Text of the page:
The Berwyn Mountains UFO - Gwynedd Police Files

Here is a sample of the calls recorded on The Gwynedd Police Constabulary Major Incident Log.

*The times are the logged time of the call/visit to the police not the time witnesses saw or heard something.

21.10pm - Explosion. PC receiving 999 calls of UFO. A witness who saw an object on the hillside reported: 'Saw bright red light, like coal fire red. Large perfect circle. Like a big bonfire. Could see lights above and to the right and white lights moving to bottom. Light changed colour to yellowish white and back again.'

'There's been a large explosion in the area and there is a large fire in the mountainside. I am speaking from ... and can see the fire where I am.'
Telex message to chief constable Gwynedd constabulary.

22.00pm approx
Saw bright green lights, object with tail - travelling west. Saw about Bangor direction - dropped down.

At approx 10pm on 23/1/74: Saw a circular light in the sky at an estimated height of 1,500 feet. This object exploded and pieces fell to the ground. Mr xx.. estimates the pieces would have fallen into the (Irish) sea between Rhyl and Liverpool.

The Liverpool Daily Post of the 25th Jan 1974 reported that the officer in charge at the police incident HQ at Colwyn Bay….. “had checked with RAF Valley [Anglesey] and the air traffic control centre at Preston and had to treat the incident “as if a plane had crashed”. Within an hour “about ten” officers had began searching the Berwyn Mountains where lights had been reported, and emergency services were alerted. The police team was joined by an RAF mountain rescue group and teams of experts”.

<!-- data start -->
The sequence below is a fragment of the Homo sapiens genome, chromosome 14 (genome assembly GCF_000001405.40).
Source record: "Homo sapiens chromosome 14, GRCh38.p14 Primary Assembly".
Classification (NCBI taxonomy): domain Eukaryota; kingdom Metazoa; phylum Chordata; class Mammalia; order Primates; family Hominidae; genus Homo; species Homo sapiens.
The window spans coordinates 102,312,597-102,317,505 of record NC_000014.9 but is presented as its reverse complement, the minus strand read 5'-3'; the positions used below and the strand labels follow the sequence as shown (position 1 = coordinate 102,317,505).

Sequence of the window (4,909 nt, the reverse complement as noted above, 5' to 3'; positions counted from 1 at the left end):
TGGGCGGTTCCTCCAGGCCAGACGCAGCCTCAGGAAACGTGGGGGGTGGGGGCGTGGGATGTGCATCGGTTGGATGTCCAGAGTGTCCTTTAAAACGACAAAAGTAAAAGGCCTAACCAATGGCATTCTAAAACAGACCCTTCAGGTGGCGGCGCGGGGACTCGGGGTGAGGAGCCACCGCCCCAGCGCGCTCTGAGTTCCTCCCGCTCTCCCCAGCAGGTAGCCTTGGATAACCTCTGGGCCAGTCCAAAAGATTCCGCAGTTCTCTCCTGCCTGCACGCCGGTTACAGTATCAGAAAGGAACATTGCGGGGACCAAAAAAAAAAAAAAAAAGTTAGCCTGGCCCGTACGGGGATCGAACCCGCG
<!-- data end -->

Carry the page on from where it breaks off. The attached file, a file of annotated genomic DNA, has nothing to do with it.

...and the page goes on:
Theories at the time were that a large meteorite had exploded or even an old WWII bomb had detonated. It was further reported that many people on the North West coast , especially in the Isle of Man, had seen an RAF night bombing exercise.

The possibility of finding a large meteorite drew in geologists to search the area, including staff and students from Leeds, Liverpool and Durham Universities, and various amateurs. RAF Canberra survey aircraft also photographed the area in the days that followed. Nothing was found to suggest anything had crashed into the mountains range. At least officially nothing was ever found. There were reports of a lot of military activity, roadblocks in the area and strange visitors to the surrounding villages questioning people on what they had seen. However, with investigations turning up nothing, the media’s interest waned and the story faded away.

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